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Borough: Enfield
Oakwood Park
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Oakwood Park  
The area was originally part of Enfield Chase which was given to Geoffrey de Mandeville by William the Conqueror after the Norman Conquest in 1066, the family becoming the Earls of Essex. The Chase was later owned by the De Bohun family when the granddaughter of the 1st Earl of Essex married Humphrey De Bohun. A descendent married Henry Bolingbroke, son of John of Gaunt who later became Henry IV and thereafter the Chase remained royal property for some 400 years.

The trees growing on the 8,351 acres of Enfield Chase were cut down in 1777. Later the land was divided up with the King retaining 3,218 acres and the rest distributed to freeholders of neighbouring parishes. The Parish of Edmonton was given 1,231 acres part of which remains as Oakwood Park. The northern part became property of William Tash who lived at Broomfield House, Lord of the Manors of Bowes and Dernsford until 1816. The southern part became property of Mrs Mary Bowles, nee Galliard, a prominent citizen of Edmonton whose name is recalled in a street.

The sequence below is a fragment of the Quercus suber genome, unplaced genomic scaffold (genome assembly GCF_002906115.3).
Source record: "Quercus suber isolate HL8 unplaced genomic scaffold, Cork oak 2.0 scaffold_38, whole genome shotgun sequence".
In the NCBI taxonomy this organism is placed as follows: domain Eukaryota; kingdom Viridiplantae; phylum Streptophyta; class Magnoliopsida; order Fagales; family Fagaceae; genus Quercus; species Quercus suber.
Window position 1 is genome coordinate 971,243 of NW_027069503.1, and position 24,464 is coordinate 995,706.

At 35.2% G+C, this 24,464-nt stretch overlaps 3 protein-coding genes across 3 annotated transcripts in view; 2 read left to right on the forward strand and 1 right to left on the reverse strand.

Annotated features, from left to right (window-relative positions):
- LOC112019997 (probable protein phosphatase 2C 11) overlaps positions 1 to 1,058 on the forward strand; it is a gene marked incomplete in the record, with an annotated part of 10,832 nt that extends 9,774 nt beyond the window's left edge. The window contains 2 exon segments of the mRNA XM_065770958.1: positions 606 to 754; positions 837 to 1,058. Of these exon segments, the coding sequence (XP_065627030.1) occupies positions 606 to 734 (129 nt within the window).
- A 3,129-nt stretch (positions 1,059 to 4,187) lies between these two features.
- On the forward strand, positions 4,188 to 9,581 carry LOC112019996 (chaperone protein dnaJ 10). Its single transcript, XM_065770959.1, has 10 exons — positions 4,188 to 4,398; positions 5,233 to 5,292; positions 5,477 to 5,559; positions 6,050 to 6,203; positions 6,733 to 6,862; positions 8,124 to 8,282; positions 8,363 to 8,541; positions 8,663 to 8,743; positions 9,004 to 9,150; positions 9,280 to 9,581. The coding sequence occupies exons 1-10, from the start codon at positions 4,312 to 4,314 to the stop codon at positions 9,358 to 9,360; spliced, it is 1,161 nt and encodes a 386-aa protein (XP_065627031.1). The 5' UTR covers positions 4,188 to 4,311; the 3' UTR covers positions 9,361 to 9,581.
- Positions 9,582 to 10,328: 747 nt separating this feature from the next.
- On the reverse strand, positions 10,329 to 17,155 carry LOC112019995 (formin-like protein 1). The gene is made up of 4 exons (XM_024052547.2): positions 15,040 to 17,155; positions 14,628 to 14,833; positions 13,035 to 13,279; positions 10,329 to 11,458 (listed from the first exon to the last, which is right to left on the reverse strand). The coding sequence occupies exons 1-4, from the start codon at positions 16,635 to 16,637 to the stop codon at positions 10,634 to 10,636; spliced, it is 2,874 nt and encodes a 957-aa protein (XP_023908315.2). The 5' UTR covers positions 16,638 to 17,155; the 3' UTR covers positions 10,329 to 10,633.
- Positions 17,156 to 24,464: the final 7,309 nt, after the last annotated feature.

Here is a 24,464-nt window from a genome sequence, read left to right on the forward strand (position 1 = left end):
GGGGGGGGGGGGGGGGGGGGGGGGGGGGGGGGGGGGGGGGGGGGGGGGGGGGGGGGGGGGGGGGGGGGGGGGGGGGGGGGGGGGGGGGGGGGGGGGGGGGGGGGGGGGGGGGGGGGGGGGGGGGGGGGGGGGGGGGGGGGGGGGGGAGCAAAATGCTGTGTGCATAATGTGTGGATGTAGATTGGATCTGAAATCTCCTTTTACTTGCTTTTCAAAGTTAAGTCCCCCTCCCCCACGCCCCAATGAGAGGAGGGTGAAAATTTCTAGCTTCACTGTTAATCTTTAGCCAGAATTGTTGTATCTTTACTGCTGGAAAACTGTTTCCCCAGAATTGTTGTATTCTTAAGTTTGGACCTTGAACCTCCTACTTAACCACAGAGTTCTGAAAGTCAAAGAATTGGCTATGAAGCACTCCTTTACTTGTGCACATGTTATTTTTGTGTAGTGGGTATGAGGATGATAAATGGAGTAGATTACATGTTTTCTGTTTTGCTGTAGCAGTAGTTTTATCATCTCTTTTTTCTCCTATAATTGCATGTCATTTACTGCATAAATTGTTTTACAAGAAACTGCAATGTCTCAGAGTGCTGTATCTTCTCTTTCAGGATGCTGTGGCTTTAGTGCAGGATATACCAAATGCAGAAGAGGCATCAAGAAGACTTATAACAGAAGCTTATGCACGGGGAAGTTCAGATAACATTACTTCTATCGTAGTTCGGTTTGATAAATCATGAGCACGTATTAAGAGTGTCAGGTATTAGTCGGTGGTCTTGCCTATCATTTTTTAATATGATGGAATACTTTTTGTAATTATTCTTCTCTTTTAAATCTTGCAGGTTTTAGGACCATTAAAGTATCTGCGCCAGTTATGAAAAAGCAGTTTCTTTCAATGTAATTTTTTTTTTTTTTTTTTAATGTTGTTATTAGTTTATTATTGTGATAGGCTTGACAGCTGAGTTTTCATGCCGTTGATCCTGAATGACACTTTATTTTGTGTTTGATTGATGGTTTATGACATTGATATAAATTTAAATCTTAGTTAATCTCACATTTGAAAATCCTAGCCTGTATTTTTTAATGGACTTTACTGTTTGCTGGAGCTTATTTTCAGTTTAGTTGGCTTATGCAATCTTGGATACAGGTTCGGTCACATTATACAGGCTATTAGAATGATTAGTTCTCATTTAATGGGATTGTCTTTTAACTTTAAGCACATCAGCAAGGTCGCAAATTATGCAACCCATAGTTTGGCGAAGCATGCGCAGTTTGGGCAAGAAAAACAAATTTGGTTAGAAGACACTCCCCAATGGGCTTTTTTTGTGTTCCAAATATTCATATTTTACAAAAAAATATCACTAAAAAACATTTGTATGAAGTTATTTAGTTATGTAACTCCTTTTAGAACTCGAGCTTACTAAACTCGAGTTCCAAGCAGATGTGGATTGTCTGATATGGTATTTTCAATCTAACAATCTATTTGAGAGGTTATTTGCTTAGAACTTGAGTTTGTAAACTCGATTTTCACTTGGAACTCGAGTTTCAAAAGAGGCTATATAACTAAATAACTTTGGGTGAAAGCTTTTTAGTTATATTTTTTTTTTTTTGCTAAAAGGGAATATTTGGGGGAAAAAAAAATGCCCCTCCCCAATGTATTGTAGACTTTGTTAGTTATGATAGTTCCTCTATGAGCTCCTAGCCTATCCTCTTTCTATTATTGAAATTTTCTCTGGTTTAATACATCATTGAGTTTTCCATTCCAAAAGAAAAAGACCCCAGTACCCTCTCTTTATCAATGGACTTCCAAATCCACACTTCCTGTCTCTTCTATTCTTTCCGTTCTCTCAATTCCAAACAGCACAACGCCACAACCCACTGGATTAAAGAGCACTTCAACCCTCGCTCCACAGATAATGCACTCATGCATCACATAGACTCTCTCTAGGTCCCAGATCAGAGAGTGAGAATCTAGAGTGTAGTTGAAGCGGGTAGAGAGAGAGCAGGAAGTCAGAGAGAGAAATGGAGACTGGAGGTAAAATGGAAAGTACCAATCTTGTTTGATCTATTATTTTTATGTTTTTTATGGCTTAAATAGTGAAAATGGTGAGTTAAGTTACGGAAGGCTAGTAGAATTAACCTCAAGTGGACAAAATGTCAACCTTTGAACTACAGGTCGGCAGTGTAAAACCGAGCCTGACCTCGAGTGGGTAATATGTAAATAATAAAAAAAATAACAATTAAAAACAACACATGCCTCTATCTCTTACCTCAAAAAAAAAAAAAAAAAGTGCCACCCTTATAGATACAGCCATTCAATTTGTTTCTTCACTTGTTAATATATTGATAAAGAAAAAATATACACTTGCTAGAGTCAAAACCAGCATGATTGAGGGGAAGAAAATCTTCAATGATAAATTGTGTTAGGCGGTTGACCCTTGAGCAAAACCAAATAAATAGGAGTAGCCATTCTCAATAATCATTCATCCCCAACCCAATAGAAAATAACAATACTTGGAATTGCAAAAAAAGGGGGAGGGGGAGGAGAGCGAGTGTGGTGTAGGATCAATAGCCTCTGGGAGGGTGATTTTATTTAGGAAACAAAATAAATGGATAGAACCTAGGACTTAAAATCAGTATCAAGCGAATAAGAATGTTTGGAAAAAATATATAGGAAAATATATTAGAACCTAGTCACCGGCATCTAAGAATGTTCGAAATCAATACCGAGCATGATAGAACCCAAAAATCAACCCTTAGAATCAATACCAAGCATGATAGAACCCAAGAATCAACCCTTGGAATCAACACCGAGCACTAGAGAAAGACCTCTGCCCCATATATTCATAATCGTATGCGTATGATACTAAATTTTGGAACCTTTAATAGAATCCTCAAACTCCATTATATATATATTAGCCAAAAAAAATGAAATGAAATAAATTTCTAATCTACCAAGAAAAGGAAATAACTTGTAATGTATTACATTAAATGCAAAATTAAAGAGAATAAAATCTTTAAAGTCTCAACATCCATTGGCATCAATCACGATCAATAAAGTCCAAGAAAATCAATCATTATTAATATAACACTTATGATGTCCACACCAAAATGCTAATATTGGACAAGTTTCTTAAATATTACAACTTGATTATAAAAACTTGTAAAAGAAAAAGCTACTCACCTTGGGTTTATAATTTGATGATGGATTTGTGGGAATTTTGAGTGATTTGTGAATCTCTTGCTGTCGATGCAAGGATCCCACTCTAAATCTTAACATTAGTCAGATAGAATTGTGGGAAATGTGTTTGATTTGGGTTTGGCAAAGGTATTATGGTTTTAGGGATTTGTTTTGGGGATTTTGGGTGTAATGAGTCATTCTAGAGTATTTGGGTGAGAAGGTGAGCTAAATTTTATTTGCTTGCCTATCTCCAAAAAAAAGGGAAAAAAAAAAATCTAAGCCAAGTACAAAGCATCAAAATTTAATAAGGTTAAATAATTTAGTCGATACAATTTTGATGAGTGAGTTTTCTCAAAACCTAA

In 1870, Samuel Sugden, a homeopathic chemist, purchased the land and renovated the farmhouse within the estate, renaming it Oak Lodge and added a walled garden, orchard and ice well. The Lodge was demolished after World War I. In 1927 Southgate Urban District Council purchased .26 hectares at a cost of 17,134 to create a public park here, naming it Oakwood.

Facilities provided at the time included a square pond for model yachts, with an island and four corner 'beds' which is still one of the park facilities, as is the brick half-timbered pavilion which bears a plaque for the opening of the park in 1929. Tennis courts and a large children's playground were provided, and a pitch and putt course opened in 1964. From 1945, an avenue of scarlet oak trees was gradually planted annually by the Mayor and it was intended that each successive mayor of the borough would add a tree over the years. This practice has continued until recent years. An avenue of Poplars was planted to commemorate the birthday of Queen Mary and a replacement planting programme was started with funding from the Association of Enfield Rotary Clubs to celebrate its 95th anniversary.

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